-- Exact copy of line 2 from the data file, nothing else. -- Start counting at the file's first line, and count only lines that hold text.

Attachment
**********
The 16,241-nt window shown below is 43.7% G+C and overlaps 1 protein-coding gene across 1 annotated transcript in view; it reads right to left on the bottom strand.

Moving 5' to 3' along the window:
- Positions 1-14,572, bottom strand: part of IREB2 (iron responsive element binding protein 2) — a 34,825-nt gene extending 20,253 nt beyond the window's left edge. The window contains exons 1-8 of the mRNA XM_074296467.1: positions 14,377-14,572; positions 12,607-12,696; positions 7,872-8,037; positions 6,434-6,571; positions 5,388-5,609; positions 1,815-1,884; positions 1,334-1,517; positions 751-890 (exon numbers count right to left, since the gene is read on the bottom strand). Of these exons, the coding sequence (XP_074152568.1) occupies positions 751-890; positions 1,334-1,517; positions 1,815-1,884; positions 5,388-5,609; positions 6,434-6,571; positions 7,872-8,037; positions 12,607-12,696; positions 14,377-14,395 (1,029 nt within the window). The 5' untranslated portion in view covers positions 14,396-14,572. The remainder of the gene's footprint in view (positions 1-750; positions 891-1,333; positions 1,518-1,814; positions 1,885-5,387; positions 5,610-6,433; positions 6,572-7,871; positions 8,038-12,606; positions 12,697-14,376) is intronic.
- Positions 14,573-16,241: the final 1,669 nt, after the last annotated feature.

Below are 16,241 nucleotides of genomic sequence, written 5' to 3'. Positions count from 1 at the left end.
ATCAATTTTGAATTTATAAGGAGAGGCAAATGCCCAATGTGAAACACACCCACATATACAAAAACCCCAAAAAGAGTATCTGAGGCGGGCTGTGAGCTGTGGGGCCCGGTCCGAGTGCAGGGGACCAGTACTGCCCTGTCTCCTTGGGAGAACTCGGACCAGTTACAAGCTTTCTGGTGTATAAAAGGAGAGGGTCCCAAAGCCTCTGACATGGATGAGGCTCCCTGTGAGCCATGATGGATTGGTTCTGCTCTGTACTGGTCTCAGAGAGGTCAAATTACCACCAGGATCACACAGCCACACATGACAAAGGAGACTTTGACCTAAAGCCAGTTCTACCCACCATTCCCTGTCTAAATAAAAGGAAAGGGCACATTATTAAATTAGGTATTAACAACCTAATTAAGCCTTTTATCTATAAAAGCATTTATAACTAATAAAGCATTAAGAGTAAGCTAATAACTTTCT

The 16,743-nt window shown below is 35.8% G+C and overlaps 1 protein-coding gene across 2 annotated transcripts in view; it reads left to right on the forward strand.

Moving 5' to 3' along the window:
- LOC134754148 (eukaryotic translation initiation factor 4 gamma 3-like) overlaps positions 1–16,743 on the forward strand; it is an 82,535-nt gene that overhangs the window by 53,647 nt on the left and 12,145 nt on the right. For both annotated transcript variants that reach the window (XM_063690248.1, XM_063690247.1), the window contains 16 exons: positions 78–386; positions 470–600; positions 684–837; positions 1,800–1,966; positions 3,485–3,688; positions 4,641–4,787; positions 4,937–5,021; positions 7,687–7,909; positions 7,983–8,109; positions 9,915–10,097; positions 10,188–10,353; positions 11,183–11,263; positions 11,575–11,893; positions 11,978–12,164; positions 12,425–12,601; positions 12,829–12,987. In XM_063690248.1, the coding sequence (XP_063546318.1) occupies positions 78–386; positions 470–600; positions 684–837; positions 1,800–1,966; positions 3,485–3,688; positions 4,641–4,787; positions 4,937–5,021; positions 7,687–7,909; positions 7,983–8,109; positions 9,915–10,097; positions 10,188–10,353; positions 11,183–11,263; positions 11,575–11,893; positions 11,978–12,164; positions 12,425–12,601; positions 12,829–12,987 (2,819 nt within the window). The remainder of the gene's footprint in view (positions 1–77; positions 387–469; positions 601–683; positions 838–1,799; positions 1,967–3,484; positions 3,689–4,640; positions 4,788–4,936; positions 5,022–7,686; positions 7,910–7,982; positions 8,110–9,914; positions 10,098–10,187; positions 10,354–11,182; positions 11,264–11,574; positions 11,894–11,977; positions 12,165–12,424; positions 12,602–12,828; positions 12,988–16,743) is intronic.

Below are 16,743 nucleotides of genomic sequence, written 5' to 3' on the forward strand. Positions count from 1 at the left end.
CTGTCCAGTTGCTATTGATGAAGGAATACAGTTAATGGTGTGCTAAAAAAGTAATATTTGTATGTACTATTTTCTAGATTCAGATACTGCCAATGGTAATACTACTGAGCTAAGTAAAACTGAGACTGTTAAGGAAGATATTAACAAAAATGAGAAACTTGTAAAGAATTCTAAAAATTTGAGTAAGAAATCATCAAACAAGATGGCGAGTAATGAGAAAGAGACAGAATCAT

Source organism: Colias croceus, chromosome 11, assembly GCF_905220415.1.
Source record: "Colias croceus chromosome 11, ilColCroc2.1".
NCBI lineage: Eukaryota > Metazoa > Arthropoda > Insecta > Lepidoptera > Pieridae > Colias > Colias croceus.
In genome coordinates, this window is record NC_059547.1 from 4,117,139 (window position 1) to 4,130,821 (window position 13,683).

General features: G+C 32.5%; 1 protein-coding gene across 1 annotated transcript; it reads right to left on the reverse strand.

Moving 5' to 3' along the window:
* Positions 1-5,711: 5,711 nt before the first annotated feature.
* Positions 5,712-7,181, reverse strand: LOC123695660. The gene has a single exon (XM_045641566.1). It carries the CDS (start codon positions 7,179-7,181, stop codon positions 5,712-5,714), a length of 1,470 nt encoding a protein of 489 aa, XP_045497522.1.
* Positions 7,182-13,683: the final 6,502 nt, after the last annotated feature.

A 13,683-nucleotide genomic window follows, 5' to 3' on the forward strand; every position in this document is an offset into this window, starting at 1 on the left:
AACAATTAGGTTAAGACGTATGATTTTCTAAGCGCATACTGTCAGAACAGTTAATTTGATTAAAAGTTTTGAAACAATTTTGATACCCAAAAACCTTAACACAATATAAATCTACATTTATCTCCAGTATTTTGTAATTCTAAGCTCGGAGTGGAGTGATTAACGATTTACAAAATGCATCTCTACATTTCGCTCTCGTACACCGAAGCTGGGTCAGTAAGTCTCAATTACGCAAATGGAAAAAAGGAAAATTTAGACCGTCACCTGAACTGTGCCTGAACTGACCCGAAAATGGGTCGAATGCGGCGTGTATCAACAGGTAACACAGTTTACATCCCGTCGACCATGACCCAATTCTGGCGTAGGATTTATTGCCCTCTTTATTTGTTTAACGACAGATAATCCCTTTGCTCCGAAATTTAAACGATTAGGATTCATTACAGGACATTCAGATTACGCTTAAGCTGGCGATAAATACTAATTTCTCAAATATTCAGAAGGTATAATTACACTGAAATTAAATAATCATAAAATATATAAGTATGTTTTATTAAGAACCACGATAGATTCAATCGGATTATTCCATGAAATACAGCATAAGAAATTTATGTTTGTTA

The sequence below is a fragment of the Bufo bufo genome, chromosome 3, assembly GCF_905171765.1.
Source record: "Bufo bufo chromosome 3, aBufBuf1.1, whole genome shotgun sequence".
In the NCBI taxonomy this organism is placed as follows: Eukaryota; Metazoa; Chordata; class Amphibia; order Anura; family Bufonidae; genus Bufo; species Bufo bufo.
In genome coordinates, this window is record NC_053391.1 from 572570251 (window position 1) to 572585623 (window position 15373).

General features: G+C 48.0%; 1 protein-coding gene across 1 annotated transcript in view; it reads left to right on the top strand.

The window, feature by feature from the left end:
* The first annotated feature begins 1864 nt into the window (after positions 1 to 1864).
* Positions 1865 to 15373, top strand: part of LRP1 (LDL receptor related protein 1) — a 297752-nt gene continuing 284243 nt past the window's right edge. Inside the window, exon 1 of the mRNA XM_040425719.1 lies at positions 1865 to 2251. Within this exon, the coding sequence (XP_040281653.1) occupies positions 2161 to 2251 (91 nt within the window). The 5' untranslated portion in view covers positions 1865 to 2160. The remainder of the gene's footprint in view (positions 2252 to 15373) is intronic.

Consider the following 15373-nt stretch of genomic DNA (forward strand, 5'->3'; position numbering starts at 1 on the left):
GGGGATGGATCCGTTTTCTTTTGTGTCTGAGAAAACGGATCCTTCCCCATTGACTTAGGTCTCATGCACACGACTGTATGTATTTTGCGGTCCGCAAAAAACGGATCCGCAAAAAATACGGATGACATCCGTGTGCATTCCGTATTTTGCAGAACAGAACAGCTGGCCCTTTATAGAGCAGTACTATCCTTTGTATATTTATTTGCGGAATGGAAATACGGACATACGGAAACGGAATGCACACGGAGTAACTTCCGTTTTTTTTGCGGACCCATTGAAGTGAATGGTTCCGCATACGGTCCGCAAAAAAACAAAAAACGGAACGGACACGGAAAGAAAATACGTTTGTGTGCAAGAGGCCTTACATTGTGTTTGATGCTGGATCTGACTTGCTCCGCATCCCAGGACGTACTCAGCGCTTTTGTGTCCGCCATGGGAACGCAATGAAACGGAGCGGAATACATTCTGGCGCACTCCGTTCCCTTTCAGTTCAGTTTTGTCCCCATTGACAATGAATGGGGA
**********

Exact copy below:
Moving 5' to 3' along the window: